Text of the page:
For our experiment, correcting for the light source is fairly simple. We just take the spectrum of the standard light source (the “CIE C source” in the plots above) and apply it to our transmission spectrum before we perform our calculations using the observer functions.


There is another difference between our UV/Vis experiment and the standard method: the standard uses a 33 mm thick observation vial and the UV/Vis spectrophotometer uses 10 mm wide cuvettes. So our measurements traveled through less of the specimen than the standard mandates and absorbed less light in total. We can compensate for this using Beer’s Law.

$$A = \epsilon c b$$

Beer’s law states that absorbance, A, scales proportionally with the specimen thickness b. (The other constants are related to the concentration, c, and molar absorptivity, ε, of the specimen, which do not change.) So we know that to simulate the standard measurement, we simply need to scale the absorbance by 3.3 to get an equivalent result! However, our measurement is not in absorbance, it is in transmittance. Fortunately, the conversion between absorbance, A, and transmittance, T, is straightforward.

$$A = log_{10}\left(\frac{1}{T}\right) \\
T = 10^{-A} $$

So dealing with the difference in vial thicknesses is simply a matter of converting to absorbance, applying Beer’s Law to find the equivalent absorbance of a 33 mm vial from the 10 mm cuvette, then converting back to transmittance. Then we will have simulated the standard experiment accounting for both the light source and the thickness of the specimen vial.


I was able to build a color-measurement tool which converted from a continuous spectrum to 3-channel RGB color, which in turn let me match the color to standardized references. Building an automated alternative to the human eye-based standard method required a multi-step conversion.

  • Use of the observer functions to convert a continuous spectrum to 3-channel color.
  • Simulation of the standard light source called for in the standard method.
  • Correction for the smaller-thickness specimen which we used compared to the standard.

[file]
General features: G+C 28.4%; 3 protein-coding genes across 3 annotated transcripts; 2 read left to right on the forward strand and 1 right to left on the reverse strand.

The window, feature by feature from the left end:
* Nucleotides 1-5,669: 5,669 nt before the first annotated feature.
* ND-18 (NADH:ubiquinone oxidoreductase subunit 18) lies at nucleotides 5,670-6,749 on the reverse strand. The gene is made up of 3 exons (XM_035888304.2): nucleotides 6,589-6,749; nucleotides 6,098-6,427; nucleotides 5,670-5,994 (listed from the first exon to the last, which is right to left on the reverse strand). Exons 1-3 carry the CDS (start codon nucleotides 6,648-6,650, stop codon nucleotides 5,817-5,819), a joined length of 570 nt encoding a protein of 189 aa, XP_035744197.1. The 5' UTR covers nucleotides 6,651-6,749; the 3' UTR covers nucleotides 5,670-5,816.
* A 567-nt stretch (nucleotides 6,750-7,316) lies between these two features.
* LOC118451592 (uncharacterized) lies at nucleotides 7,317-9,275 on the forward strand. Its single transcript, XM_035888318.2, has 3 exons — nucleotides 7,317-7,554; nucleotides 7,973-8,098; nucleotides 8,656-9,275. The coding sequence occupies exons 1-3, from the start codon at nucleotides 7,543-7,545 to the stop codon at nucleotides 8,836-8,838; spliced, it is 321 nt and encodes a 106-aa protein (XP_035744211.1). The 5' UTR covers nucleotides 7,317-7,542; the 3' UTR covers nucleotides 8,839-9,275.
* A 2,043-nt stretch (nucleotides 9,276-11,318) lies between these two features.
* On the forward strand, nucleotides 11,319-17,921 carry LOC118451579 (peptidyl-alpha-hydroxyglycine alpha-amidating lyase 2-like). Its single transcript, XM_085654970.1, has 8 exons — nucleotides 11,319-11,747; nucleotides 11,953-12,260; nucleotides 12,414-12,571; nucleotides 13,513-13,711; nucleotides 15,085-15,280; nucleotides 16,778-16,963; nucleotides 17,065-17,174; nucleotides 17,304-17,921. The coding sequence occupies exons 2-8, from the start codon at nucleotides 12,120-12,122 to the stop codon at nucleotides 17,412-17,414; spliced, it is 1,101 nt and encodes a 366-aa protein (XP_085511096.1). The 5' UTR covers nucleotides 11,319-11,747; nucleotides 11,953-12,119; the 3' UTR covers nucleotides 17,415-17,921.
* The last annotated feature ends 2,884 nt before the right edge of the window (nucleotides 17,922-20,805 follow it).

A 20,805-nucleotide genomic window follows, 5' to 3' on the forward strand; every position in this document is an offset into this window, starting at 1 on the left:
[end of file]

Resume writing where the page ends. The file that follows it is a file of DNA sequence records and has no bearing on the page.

To me, the most interesting aspect of this project was understanding how the human eye perceives color. Seeing how the observer functions work showed how in a universe where light can have any wavelength, it is possible to simulate images using only 3 color channels. The usefulness of 3-color images is a result of just which wavelengths of light the human eye is sensitive to.

It is fascinating what this implies. Images displayed on 3-color monitors, printout, and even paintings might look realistic to humans, but any animal with different color sensitivity would likely see them very differently. Representing an image collected by a camera using UV, infrared, X-ray, or other non-visible light could also be accomplished simply by applying a different, specially-designed set of observer functions to convert to 3-channel RGB color. The human eye’s sensitivity is also wavelength-dependent. So a red and blue light might have equal intensities in reality, but a human eye would see the blue light as being brighter.

This all makes me appreciate the human body a little bit more, too. Just “eyeballing” a color measurement seemed like a pretty shaky foundation to build a standardized test on. Using an instrument still gives us a more detailed, objective, and quantitative record of the measurement. However, the eye is actually a rather complex and sophisticated device!

Author: Wade

Materials scientist, lab manager, and educator based in the Seattle area.